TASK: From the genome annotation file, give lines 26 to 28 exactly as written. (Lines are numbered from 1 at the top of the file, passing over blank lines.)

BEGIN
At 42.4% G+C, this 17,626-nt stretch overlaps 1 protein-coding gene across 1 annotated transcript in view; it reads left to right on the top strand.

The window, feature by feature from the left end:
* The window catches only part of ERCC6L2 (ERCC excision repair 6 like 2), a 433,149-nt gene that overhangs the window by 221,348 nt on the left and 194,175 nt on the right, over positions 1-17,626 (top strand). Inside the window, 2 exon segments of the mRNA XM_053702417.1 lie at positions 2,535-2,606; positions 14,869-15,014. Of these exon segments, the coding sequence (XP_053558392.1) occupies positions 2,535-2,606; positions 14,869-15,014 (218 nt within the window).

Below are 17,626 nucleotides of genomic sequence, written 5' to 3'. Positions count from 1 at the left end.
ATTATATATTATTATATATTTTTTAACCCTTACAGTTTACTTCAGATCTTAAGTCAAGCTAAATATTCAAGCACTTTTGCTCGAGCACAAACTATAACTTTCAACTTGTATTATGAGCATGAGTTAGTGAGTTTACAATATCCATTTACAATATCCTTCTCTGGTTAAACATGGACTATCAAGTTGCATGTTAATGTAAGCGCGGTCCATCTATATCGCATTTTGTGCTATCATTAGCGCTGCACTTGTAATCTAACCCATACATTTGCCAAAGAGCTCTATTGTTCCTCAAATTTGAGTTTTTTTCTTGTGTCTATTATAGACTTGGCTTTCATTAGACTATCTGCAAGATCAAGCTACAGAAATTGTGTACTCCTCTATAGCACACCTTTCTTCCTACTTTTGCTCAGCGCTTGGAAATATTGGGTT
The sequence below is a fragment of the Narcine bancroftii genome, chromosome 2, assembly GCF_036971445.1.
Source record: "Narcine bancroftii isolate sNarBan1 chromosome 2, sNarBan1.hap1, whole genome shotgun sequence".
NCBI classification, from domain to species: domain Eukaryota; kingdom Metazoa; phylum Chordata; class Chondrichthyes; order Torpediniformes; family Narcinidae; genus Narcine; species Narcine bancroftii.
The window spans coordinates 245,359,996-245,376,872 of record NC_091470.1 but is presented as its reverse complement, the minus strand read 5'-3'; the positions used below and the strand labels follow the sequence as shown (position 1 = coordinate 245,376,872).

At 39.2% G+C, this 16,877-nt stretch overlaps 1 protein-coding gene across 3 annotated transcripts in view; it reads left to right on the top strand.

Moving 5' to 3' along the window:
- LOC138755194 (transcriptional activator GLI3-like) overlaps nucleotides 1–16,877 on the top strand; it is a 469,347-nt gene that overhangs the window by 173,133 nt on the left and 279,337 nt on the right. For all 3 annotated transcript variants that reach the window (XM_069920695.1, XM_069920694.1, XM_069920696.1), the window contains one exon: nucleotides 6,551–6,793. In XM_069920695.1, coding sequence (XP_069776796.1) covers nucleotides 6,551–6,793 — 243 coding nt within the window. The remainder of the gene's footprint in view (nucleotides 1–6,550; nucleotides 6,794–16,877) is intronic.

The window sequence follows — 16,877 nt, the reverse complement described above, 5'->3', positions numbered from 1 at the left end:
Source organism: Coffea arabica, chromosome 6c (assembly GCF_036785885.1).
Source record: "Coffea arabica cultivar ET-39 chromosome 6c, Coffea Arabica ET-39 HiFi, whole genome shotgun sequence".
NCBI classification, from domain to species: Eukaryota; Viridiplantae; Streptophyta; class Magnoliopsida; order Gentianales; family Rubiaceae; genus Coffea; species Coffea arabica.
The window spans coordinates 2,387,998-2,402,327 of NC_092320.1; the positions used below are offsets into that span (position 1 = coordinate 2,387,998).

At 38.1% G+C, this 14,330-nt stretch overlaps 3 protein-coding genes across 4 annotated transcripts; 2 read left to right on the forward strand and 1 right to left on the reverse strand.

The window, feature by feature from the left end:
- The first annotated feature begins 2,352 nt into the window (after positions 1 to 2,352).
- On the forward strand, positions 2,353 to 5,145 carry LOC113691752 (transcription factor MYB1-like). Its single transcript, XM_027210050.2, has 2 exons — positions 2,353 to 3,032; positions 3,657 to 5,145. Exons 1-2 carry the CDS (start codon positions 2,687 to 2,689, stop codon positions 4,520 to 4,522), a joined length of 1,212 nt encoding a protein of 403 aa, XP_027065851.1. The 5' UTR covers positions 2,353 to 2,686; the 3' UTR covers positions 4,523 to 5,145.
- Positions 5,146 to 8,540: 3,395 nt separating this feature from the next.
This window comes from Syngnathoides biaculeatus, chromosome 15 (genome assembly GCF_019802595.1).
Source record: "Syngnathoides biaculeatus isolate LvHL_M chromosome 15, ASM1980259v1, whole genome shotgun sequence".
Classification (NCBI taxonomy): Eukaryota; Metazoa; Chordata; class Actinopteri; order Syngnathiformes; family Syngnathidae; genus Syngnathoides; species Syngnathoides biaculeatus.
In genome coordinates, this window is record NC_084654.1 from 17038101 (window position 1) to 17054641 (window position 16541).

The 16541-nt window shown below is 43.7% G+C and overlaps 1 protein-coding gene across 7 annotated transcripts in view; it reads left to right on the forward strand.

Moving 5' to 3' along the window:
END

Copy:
In genome coordinates, this window is record NC_084654.1 from 17038101 (window position 1) to 17054641 (window position 16541).

The 16541-nt window shown below is 43.7% G+C and overlaps 1 protein-coding gene across 7 annotated transcripts in view; it reads left to right on the forward strand.

Moving 5' to 3' along the window: